• HYACINTH    
    See water hyacinth
    This adjective describes a fear of water, and in textile it aptly denotes water repellent fabrics. As an inherent characteristic the fibre must be waterproof rather than simply the finish. Hydrophobic fabric can be used safely for outdoor furniture and shower curtains.
    Adjective, describes when moisture can penetrate fabrics - allowing them to breathe.
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  • ICE
    "Water in the solid state, formed by freezing liquid water"  The wide open areas of icescapes, the stillness and peace punctuated by animal life and settlement are inspirational design concepts, as is the associated lifestyle: the need to use what is available without fad or favour, with no(...)
    Knitwear from Iceland tends to be not dissimilar to Fair Isle or Norwegian work, the wool from Lopi sheep is knitted into warm jumpers in two integrated colours, often with a detailed yoke pattern. Iceland knitting patterns tends to feature undyed wools–the neutrals, pale greys and browns of(...)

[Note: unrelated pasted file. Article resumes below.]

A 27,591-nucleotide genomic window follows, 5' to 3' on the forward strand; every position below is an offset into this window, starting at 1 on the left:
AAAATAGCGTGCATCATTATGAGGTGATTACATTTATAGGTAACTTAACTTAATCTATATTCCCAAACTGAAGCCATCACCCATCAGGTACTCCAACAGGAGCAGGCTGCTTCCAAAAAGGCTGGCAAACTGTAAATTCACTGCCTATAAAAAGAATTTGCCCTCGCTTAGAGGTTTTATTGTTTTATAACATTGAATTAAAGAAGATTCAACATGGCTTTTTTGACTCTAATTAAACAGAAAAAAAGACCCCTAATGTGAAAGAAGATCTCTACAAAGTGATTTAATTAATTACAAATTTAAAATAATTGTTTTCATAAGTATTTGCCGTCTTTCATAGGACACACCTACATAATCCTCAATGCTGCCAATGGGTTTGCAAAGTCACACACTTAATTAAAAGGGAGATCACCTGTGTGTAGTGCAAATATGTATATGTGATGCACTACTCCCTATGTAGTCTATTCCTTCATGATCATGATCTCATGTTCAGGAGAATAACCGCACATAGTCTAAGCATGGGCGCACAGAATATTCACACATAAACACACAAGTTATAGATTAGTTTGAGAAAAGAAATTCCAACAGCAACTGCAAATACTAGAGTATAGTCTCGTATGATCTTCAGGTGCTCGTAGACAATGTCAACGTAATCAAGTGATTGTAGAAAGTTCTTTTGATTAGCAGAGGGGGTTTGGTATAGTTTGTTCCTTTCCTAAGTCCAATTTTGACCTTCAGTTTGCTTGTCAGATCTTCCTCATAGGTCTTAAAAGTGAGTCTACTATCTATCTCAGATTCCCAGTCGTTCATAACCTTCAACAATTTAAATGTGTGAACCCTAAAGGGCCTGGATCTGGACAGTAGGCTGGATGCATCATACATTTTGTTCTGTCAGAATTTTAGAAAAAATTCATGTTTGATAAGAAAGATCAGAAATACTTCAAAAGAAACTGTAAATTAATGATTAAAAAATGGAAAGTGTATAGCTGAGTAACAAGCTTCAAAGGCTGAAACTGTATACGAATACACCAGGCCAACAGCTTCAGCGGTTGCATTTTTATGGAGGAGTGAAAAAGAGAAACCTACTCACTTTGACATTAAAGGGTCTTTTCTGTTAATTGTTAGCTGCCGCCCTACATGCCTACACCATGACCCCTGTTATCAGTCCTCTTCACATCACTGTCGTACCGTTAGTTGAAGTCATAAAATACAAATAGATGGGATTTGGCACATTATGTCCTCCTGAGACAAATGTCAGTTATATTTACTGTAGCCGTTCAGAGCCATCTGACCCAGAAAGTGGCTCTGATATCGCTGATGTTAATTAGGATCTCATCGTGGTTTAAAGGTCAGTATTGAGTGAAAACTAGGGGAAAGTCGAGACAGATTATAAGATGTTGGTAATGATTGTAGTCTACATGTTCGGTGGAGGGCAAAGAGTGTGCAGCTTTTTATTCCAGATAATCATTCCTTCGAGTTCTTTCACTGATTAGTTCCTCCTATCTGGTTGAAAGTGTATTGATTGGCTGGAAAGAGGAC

Rows of crystal drops stitched to the hem or edging of furnishings, that dangle and seem to drip like a melting icicle.  
  • ICON
    A painting of Jesus or other holy figures, typically painted or engraved on wood to help to facilitate a state of devotion and worship. Icons can be found in churches, or in a corner of the house dedicated to meditation, along with an oil lamp or candle, sacred text, an image or painting. In(...)
    An adjective describing something of or relating to the nature of an icon; a classic representation, a piece from a certain period or style that is instantly recognisable: an iconic chair is one that most people will recognise as representative of a design period.
  • IGBO
    The people and language of one of Africa's largest ethnic groups, primarily living in south eastern Nigeria, in the Niger Delta. Their uli/uri motifs express part of this community's rich cultural heritage: traditionally painted on women's bodies for social rites (funerals, marriage, even(...)
  • IKAT
      Apologies, not a great image but it shows that Ikat, even though it is the most complex of all materials to weave,  is very often used as the lining.  From the Malay mengikat, meaning ‘to bind’, a distinctive decorative textile weaving technique indigenous to various parts of(...)
     A type of Jacquard  woven cloth with a background stripe and a figured pattern over scrolls or other flowing design.
    Refers to brownish impurities that are in unbleached and untreated fibres and woven cloth, within all vegetal fibres but especially in raw state cotton, and wild silks. The ‘impurities’ are small pieces of the cotton boll, silkworm cocoon, or stems of leaves that have been caught up in the(...)